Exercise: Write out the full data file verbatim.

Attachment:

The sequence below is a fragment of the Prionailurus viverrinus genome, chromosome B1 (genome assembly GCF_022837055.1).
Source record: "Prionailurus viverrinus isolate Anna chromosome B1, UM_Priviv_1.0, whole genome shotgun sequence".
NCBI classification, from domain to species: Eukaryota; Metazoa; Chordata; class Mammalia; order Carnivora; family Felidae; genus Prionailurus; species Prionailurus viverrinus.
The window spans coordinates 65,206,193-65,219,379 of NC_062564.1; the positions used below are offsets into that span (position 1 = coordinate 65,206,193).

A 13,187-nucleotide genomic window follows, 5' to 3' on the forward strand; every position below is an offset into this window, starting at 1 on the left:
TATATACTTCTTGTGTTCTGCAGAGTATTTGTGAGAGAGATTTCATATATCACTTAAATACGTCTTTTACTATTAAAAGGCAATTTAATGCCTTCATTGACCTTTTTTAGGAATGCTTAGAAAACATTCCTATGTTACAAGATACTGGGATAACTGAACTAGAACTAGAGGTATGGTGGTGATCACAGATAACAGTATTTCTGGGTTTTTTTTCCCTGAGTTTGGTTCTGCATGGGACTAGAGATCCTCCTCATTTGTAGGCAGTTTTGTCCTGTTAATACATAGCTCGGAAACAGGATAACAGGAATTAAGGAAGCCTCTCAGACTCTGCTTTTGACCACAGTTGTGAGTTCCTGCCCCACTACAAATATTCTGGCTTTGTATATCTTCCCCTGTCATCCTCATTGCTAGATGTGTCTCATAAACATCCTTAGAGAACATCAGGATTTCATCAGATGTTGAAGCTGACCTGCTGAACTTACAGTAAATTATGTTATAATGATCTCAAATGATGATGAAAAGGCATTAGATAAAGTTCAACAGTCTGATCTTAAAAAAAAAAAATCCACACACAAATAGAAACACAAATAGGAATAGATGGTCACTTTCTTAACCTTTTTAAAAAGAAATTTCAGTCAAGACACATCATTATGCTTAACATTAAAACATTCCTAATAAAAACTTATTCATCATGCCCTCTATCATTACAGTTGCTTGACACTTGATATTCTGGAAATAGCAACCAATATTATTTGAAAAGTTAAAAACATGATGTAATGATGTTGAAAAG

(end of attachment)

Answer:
The sequence below is a fragment of the Prionailurus viverrinus genome, chromosome B1 (genome assembly GCF_022837055.1).
Source record: "Prionailurus viverrinus isolate Anna chromosome B1, UM_Priviv_1.0, whole genome shotgun sequence".
NCBI classification, from domain to species: Eukaryota; Metazoa; Chordata; class Mammalia; order Carnivora; family Felidae; genus Prionailurus; species Prionailurus viverrinus.
The window spans coordinates 65,206,193-65,219,379 of NC_062564.1; the positions used below are offsets into that span (position 1 = coordinate 65,206,193).

A 13,187-nucleotide genomic window follows, 5' to 3' on the forward strand; every position below is an offset into this window, starting at 1 on the left:
TATATACTTCTTGTGTTCTGCAGAGTATTTGTGAGAGAGATTTCATATATCACTTAAATACGTCTTTTACTATTAAAAGGCAATTTAATGCCTTCATTGACCTTTTTTAGGAATGCTTAGAAAACATTCCTATGTTACAAGATACTGGGATAACTGAACTAGAACTAGAGGTATGGTGGTGATCACAGATAACAGTATTTCTGGGTTTTTTTTCCCTGAGTTTGGTTCTGCATGGGACTAGAGATCCTCCTCATTTGTAGGCAGTTTTGTCCTGTTAATACATAGCTCGGAAACAGGATAACAGGAATTAAGGAAGCCTCTCAGACTCTGCTTTTGACCACAGTTGTGAGTTCCTGCCCCACTACAAATATTCTGGCTTTGTATATCTTCCCCTGTCATCCTCATTGCTAGATGTGTCTCATAAACATCCTTAGAGAACATCAGGATTTCATCAGATGTTGAAGCTGACCTGCTGAACTTACAGTAAATTATGTTATAATGATCTCAAATGATGATGAAAAGGCATTAGATAAAGTTCAACAGTCTGATCTTAAAAAAAAAAAATCCACACACAAATAGAAACACAAATAGGAATAGATGGTCACTTTCTTAACCTTTTTAAAAAGAAATTTCAGTCAAGACACATCATTATGCTTAACATTAAAACATTCCTAATAAAAACTTATTCATCATGCCCTCTATCATTACAGTTGCTTGACACTTGATATTCTGGAAATAGCAACCAATATTATTTGAAAAGTTAAAAACATGATGTAATGATGTTGAAAAG